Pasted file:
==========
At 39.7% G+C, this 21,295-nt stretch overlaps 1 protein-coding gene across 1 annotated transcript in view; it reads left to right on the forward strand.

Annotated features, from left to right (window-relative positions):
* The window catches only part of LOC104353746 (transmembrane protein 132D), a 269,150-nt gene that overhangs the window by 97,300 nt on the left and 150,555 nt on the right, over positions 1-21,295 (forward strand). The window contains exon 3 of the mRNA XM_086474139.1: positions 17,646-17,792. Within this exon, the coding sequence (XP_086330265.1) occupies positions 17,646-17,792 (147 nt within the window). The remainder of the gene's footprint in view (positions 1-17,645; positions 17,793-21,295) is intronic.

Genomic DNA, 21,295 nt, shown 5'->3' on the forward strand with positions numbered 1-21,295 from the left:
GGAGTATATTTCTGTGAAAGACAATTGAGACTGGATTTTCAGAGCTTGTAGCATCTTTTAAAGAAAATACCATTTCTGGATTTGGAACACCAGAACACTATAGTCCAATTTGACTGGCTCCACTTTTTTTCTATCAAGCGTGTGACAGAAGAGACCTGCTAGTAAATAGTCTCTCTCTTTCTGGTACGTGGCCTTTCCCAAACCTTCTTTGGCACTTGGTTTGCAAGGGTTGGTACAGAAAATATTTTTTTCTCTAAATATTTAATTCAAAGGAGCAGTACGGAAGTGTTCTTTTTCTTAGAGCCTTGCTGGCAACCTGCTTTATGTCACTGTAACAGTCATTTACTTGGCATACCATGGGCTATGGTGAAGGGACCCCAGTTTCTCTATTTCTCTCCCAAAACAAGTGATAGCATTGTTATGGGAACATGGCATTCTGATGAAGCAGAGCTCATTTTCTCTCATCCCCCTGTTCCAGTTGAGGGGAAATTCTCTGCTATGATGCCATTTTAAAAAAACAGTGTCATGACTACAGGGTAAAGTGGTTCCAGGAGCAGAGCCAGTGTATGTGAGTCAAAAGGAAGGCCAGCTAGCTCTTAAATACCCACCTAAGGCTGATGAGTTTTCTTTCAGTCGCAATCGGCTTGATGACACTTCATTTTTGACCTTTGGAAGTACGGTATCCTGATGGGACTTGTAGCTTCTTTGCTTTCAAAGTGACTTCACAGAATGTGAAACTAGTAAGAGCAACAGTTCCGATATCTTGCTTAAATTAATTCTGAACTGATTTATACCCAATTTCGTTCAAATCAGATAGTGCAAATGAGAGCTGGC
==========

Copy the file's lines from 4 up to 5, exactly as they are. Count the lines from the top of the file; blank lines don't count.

Genomic DNA, 21,295 nt, shown 5'->3' on the forward strand with positions numbered 1-21,295 from the left:
GGAGTATATTTCTGTGAAAGACAATTGAGACTGGATTTTCAGAGCTTGTAGCATCTTTTAAAGAAAATACCATTTCTGGATTTGGAACACCAGAACACTATAGTCCAATTTGACTGGCTCCACTTTTTTTCTATCAAGCGTGTGACAGAAGAGACCTGCTAGTAAATAGTCTCTCTCTTTCTGGTACGTGGCCTTTCCCAAACCTTCTTTGGCACTTGGTTTGCAAGGGTTGGTACAGAAAATATTTTTTTCTCTAAATATTTAATTCAAAGGAGCAGTACGGAAGTGTTCTTTTTCTTAGAGCCTTGCTGGCAACCTGCTTTATGTCACTGTAACAGTCATTTACTTGGCATACCATGGGCTATGGTGAAGGGACCCCAGTTTCTCTATTTCTCTCCCAAAACAAGTGATAGCATTGTTATGGGAACATGGCATTCTGATGAAGCAGAGCTCATTTTCTCTCATCCCCCTGTTCCAGTTGAGGGGAAATTCTCTGCTATGATGCCATTTTAAAAAAACAGTGTCATGACTACAGGGTAAAGTGGTTCCAGGAGCAGAGCCAGTGTATGTGAGTCAAAAGGAAGGCCAGCTAGCTCTTAAATACCCACCTAAGGCTGATGAGTTTTCTTTCAGTCGCAATCGGCTTGATGACACTTCATTTTTGACCTTTGGAAGTACGGTATCCTGATGGGACTTGTAGCTTCTTTGCTTTCAAAGTGACTTCACAGAATGTGAAACTAGTAAGAGCAACAGTTCCGATATCTTGCTTAAATTAATTCTGAACTGATTTATACCCAATTTCGTTCAAATCAGATAGTGCAAATGAGAGCTGGC